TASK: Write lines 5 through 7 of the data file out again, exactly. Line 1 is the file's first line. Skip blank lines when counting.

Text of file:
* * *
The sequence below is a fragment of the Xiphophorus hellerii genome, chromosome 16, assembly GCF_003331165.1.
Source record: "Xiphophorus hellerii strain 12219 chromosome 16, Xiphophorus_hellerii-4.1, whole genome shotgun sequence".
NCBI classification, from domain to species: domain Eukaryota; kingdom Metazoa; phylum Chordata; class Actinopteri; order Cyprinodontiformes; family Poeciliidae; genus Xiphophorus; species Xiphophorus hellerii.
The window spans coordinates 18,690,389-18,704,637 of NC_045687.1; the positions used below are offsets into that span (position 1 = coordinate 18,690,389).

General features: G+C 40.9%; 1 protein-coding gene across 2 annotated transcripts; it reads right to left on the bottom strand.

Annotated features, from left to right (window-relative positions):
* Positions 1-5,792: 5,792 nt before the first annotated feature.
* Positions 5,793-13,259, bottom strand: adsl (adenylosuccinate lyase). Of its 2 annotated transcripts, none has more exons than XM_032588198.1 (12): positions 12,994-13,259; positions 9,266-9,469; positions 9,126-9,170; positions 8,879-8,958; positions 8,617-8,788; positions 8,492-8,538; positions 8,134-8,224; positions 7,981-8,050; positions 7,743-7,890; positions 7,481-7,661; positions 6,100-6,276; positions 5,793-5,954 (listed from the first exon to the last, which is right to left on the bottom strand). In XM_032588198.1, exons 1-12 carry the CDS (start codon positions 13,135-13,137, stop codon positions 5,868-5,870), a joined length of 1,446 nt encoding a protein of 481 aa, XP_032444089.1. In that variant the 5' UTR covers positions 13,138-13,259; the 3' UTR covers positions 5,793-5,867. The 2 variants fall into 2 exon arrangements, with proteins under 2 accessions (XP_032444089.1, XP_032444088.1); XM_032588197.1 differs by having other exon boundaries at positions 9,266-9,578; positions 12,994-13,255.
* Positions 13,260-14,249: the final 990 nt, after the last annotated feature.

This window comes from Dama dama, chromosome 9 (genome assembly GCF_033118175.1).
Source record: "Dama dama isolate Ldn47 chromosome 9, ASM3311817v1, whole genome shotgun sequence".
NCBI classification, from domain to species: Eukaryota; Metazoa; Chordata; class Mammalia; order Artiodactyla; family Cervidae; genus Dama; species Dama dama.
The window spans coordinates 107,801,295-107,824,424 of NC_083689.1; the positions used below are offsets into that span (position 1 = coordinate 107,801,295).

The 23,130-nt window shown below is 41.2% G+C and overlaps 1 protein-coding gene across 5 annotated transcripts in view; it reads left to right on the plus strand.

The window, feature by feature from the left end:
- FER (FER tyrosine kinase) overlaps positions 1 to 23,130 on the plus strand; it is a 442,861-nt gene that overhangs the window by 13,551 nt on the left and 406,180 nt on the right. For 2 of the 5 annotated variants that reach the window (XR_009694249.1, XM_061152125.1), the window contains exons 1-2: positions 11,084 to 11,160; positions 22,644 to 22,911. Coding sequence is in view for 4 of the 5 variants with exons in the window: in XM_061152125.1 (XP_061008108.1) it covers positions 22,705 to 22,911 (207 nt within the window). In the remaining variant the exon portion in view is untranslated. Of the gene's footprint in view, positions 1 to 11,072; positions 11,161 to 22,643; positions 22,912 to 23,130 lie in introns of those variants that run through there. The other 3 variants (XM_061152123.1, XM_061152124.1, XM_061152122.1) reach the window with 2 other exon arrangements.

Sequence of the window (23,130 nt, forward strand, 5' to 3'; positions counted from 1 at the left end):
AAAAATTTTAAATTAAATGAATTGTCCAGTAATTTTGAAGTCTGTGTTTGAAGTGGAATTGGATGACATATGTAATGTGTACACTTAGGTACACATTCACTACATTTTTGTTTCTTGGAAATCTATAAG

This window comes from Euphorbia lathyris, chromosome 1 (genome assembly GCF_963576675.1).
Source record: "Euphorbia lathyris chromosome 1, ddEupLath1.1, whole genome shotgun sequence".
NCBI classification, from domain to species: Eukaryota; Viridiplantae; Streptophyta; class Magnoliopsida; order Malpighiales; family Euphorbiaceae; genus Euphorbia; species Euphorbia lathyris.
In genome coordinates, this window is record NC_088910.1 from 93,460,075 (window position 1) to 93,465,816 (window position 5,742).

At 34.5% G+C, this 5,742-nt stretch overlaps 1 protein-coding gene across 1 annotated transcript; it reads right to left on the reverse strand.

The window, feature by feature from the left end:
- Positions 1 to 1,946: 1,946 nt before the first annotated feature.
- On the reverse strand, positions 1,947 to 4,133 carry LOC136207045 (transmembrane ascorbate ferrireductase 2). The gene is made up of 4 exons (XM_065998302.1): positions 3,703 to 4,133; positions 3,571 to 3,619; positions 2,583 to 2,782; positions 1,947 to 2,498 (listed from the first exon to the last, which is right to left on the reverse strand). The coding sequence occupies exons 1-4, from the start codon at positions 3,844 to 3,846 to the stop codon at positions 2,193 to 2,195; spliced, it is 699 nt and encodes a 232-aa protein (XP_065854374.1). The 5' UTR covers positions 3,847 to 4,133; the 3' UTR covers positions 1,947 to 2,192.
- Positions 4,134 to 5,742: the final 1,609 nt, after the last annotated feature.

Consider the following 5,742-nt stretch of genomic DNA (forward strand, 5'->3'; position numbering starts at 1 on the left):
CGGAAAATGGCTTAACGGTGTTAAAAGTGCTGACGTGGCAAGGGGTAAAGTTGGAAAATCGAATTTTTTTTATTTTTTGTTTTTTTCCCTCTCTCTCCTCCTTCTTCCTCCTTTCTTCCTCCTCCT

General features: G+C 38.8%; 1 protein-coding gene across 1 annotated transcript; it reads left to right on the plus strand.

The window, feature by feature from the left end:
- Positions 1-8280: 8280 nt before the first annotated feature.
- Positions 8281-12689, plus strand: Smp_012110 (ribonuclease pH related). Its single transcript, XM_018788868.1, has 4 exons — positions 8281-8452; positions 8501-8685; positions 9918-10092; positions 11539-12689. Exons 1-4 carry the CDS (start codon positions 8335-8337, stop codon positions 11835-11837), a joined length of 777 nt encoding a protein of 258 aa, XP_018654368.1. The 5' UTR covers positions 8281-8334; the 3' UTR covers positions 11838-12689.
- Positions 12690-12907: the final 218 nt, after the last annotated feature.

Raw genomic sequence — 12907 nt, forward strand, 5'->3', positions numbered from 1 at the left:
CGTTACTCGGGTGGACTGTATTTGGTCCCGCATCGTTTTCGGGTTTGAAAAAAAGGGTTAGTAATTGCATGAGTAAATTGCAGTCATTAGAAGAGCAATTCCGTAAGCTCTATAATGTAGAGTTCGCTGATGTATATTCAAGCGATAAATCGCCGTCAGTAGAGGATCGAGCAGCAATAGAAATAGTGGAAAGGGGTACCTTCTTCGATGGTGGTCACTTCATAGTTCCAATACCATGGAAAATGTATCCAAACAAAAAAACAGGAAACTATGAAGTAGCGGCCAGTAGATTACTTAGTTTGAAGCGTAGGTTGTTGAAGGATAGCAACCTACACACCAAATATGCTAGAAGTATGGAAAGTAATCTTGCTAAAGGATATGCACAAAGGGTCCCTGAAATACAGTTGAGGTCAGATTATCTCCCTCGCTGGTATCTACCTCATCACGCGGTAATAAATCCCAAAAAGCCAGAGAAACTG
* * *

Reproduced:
General features: G+C 40.9%; 1 protein-coding gene across 2 annotated transcripts; it reads right to left on the bottom strand.

Annotated features, from left to right (window-relative positions):
* Positions 1-5,792: 5,792 nt before the first annotated feature.